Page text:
International Journal of Clinical Medicine
Vol.4 No.7A2(2013), Article ID:34620,6 pages DOI:10.4236/ijcm.2013.47A2004

Normal Variants of the Lower Limbs in Pediatric Orthopedics

Stanley Jones, Sumukh Khandekar, Emmanuel Tolessa

Department of Orthopedics, Al Ahli Hospital, Doha, State of Qatar.


Copyright © 2013 Stanley Jones et al. This is an open access article distributed under the Creative Commons Attribution License, which permits unrestricted use, distribution, and reproduction in any medium, provided the original work is properly cited.

Received June 3rd, 2013; revised June 30th, 2013; accepted July 8th, 2013

Keywords: Normal Variants; Pediatric Orthopedics


Normal variants of lower limb development such as in-toeing, out-toeing, flat feet, bow-legs and knock knees are a common cause for parental concern and also a common source of referral to pediatric clinics. A thorough history and clinical examination is usually all that is required to make the diagnosis of a normal variant. They also help to exclude pathological conditions that may present in a similar fashion. Radiological and other investigations are not routinely required in children with normal variants of the lower limb except to exclude pathological conditions. Shoe inserts, orthoses and physical therapy are not to be encouraged as they provide no benefit. In the majority of cases the natural history is one of spontaneous resolution of the deformity. Surgery may, however, be required in a small number of patients greater than eight years in whom severe in or out-toeing is present. Parental education and reassurance is an important part of the treatment and must be re-emphasized.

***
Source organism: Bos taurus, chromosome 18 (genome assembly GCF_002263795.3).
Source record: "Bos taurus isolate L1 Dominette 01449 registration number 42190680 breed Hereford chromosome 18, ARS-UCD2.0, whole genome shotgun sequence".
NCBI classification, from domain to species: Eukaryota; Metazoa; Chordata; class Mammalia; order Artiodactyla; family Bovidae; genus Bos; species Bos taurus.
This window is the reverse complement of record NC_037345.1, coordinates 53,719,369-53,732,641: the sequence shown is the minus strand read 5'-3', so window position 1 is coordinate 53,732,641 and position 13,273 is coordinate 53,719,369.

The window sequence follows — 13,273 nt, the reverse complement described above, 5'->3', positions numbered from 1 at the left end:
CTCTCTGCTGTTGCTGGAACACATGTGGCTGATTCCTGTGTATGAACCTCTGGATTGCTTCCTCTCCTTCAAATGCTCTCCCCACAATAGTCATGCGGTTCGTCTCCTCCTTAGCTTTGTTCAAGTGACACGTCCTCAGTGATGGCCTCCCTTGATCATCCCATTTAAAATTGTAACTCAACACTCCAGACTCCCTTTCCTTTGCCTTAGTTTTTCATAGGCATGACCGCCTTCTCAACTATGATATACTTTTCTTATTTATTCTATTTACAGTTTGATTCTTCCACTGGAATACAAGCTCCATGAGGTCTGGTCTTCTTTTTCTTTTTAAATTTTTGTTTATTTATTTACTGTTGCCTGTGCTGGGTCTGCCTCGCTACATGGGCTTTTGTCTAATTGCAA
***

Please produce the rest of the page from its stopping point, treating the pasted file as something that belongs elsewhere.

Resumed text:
1. Introduction

Normal variants of lower limb development such as in toeing, out toeing, flat feet, genu varum (bow legs), genu valgum (knock knees) are a common source of parental concern and hence these children are commonly referred to pediatric or pediatric orthopedic clinics [1]. Malony et al. reported that half of all new referrals to their pediatric orthopedic clinic were children with normal variants of lower limb development [1]. This places undue pressure on the resources of these clinics.

It is essential that all clinicians who treat children are able to confidently differentiate children with pathological conditions from those with normal variants [2]. A thorough history and a full clinical examination are usually all that are required to do so.

In addition to the presenting complaint, important aspects of the history that should be sought are [2,3]:

• Ante and perinatal history

• Developmental milestones

• Family history Clinical examination should focus not only on the presenting complaint but on the child as a whole. The following features suggest a pathological condition and not a normal variant [4].

• Abnormal facies

• Abnormal height

• Asymmetry of limb findings

• Limitation of joint movements

• Leg length discrepancy/hypoplasia Radiological and other investigations are not routinely required in children with normal variants of the lower limb except to exclude a pathological process.

Once recognized, a child with a normal variant does not require regular review as it is the practice in some clinics. Regular review is detrimental as it serves to reinforce that the child with a normal variant has an abnormality.

The natural history of the majority of normal variants is spontaneous resolution of the respective deformities hence no treatment is required [5]. It is however of utmost importance that the treating clinician reassures and educates the families of these children.

This review serves to highlight the clinical features of the normal variants of the lower limb. It also aids the diagnostic process and informs clinicians about the treatment options emphasizing the importance of reassurance and parental education (Table 1).

2. In Toeing